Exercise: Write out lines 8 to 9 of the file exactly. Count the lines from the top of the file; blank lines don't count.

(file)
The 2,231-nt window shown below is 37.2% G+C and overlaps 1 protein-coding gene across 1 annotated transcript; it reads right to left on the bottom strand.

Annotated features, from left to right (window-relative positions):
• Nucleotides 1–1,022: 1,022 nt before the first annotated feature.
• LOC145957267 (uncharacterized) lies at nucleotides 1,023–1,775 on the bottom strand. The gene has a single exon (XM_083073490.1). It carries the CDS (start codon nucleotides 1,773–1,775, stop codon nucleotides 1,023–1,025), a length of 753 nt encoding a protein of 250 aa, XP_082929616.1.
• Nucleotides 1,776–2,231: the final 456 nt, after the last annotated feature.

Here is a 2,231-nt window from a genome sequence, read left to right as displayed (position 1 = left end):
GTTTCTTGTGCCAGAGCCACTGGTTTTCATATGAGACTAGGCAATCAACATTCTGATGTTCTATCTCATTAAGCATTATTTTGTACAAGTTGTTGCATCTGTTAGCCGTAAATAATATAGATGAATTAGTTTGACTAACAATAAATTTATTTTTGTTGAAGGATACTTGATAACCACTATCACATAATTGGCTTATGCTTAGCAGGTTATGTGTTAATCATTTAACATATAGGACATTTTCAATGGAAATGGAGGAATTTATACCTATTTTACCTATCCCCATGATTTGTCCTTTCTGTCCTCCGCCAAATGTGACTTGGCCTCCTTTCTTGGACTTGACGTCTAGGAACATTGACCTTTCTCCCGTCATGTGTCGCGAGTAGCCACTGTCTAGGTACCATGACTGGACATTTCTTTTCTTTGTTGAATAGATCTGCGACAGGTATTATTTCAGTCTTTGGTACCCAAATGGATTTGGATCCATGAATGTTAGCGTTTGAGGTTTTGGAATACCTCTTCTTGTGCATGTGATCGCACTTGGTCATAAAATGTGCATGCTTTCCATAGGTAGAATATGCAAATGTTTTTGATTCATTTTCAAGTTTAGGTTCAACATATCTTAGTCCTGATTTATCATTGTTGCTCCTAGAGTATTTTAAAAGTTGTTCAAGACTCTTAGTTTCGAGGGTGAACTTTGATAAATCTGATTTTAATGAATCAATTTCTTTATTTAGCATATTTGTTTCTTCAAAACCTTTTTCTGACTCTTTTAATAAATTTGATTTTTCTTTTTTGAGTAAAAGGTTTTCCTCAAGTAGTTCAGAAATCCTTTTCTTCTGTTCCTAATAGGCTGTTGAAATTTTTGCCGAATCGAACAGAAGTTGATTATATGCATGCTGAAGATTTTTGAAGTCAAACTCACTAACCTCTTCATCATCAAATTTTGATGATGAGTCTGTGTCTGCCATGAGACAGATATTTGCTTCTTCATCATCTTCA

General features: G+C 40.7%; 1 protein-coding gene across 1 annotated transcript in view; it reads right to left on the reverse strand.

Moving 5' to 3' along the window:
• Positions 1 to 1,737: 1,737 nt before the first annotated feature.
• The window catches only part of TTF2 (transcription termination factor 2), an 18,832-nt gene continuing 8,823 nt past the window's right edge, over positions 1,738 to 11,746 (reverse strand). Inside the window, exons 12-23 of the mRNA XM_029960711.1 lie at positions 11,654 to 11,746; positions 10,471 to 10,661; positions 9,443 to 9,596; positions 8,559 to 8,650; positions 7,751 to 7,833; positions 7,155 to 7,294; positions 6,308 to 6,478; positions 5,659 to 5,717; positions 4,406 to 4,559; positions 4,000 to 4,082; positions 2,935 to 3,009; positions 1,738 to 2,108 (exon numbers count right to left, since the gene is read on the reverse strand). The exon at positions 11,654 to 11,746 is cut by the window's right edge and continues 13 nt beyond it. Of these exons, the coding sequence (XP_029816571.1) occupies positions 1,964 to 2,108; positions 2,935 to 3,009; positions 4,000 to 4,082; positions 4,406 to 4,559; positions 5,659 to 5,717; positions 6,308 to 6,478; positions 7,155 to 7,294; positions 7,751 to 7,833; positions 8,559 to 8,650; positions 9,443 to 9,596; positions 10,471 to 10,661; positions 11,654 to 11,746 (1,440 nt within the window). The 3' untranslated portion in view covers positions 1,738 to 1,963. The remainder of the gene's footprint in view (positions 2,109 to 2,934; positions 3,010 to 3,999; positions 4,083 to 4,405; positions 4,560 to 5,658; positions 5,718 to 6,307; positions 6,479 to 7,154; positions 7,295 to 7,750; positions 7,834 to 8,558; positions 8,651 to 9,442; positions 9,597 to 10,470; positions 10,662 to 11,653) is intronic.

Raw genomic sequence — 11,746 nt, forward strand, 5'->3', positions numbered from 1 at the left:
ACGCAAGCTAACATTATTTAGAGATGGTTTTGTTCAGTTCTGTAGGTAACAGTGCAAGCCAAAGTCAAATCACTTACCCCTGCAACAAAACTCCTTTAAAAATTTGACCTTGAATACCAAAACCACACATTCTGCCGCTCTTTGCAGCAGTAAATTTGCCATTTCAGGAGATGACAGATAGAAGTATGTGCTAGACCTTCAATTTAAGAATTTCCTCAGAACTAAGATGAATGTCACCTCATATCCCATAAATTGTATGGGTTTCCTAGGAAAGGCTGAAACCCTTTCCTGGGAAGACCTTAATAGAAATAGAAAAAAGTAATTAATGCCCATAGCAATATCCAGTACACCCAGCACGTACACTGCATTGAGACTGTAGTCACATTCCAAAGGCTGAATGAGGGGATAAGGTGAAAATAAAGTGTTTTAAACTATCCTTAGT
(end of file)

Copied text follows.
General features: G+C 40.7%; 1 protein-coding gene across 1 annotated transcript in view; it reads right to left on the reverse strand.

Moving 5' to 3' along the window: